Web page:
From a slightly different location you can also look east. Take a few minutes here to rest and look around, after all, this was the main point of the hike, so enjoy it.
When you are rested up, it is time to go down the saddle trail. It is hard to miss it, since at the top there are only three ways to go, back the way you came, out to the overlook, or down the saddle trail. The trip down is much easier. Even though the trail is steep, it is a real trail and not a rock scramble
There are many switchbacks on the trail down so you may not realize how fast you are going down, take a minute to enjoy the scenery. evidence of the fire is all around here too. Most of the trees have scorch marks on the first three to six feet of the uphill side of the trunk, but the fire did not burn the trees themselves. The fire burned right up to the edge of the trail, but usually the uphill side of the trail had a few feet of unburned area. Ferns seemed like one of the first plants to recover, there are many areas where they cover the ground.
On the way down you pass two shelters, the first is Byrds Nest Shelter No. 1 which you passed near the summit and the second one (pictured) is Old Rag Shelter. There is a spring near by it. The two shelters were built for overnight hikers but now it is for day use only. This shelter is near the end of the saddle trail, right before you get to the fire road.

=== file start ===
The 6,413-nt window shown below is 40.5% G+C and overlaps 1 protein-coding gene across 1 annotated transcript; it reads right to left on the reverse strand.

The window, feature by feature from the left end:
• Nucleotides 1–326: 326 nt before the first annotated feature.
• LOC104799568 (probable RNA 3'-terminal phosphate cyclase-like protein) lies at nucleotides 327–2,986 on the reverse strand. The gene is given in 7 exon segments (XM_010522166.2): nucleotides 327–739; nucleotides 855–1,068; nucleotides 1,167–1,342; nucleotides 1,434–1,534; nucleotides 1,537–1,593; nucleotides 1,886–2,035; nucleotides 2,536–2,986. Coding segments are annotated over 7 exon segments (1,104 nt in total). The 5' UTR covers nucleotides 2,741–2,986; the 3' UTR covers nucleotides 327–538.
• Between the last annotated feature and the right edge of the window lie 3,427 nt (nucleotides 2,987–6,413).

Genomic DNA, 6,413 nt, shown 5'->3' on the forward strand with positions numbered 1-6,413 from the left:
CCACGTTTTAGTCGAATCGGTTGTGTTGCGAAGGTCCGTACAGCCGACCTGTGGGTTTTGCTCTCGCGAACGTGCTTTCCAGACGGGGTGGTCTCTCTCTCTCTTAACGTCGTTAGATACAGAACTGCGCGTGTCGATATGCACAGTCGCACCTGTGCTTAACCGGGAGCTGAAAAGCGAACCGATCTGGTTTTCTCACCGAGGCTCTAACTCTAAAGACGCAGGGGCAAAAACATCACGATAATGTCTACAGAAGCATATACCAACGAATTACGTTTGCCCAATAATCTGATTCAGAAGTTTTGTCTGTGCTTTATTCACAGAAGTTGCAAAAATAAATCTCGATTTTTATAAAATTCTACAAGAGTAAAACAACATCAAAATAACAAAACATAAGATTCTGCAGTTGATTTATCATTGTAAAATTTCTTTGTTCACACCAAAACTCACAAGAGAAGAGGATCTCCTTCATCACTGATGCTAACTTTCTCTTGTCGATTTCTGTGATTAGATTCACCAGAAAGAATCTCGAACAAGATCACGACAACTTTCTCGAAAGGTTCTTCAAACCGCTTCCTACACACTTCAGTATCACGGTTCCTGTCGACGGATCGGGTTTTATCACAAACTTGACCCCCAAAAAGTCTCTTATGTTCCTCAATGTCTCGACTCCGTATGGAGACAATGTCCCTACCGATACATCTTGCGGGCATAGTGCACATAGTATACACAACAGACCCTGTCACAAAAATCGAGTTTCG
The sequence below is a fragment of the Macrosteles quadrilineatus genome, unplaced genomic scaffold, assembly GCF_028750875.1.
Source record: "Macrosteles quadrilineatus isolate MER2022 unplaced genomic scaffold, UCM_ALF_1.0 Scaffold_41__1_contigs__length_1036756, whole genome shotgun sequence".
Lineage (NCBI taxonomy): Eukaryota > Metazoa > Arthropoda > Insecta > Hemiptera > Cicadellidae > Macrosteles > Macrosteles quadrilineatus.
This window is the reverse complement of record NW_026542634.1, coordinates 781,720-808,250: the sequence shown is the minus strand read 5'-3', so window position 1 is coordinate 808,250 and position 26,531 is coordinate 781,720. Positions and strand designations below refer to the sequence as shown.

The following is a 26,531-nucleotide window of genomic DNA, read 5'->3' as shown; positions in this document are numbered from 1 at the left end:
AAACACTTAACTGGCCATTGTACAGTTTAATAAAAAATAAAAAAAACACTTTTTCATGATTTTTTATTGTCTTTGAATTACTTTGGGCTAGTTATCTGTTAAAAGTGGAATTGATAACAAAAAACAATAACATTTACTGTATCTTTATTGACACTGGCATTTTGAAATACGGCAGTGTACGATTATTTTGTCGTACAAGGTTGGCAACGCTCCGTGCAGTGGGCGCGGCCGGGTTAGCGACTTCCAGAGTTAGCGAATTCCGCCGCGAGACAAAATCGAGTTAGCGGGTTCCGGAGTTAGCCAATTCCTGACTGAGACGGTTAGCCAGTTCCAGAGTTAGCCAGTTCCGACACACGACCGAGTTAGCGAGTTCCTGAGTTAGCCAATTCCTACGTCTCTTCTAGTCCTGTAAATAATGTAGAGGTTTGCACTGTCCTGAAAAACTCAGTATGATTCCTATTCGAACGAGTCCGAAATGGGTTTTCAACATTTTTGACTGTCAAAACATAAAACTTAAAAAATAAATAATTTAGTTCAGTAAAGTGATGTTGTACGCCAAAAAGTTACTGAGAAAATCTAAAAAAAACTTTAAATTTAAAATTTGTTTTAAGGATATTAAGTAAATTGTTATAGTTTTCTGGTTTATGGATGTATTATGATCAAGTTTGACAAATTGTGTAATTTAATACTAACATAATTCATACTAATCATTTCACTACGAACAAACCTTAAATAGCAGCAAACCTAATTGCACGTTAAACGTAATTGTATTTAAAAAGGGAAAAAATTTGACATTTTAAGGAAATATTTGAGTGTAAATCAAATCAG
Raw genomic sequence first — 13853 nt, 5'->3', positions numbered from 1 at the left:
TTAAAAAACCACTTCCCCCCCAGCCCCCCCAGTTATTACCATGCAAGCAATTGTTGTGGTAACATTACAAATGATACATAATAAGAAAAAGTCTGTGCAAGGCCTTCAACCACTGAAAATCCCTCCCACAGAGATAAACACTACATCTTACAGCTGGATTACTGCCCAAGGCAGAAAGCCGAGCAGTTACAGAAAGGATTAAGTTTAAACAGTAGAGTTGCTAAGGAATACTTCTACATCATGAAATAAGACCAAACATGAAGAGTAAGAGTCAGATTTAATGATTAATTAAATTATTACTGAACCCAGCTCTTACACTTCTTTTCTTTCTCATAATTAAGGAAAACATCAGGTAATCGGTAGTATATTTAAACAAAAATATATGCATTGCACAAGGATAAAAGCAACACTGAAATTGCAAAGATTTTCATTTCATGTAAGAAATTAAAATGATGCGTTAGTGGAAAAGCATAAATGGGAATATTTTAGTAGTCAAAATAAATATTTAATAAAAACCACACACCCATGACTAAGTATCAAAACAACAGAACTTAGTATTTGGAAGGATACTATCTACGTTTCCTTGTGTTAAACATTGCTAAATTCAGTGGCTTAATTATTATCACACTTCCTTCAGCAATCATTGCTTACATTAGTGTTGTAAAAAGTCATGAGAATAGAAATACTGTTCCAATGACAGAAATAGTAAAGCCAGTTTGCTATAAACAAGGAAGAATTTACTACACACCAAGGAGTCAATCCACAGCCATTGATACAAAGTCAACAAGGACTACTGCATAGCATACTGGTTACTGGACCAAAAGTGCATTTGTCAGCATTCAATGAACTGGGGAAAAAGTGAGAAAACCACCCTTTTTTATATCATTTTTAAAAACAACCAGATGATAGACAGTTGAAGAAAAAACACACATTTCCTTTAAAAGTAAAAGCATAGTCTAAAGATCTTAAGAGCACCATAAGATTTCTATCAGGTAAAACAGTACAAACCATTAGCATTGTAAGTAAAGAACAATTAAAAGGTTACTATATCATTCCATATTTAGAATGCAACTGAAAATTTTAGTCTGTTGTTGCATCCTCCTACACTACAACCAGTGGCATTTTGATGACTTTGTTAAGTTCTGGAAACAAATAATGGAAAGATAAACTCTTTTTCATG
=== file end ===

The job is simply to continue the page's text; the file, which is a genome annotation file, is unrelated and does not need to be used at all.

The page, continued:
The last two and a half miles of the trail are along Weakley Hollow Road. What a difference. After all that hard climbing, this is practically a superhighway! It is a mostly level gravel road through the trees. In some places you can see traces of old walls and buildings, built by people who lived here before it was a park.
Brokenback Run crosses under a bridge then runs beside the road for the rest of the way back. Listen to the crunch of gravel under your feet and the gurgle of water in the stream. Just before the end of the trail, the stream runs over the road, however, there are two foot bridges you can use to avoid soaking your shoes.
Copyright 1994-2022, G. Edward Johnson. All rights reserved.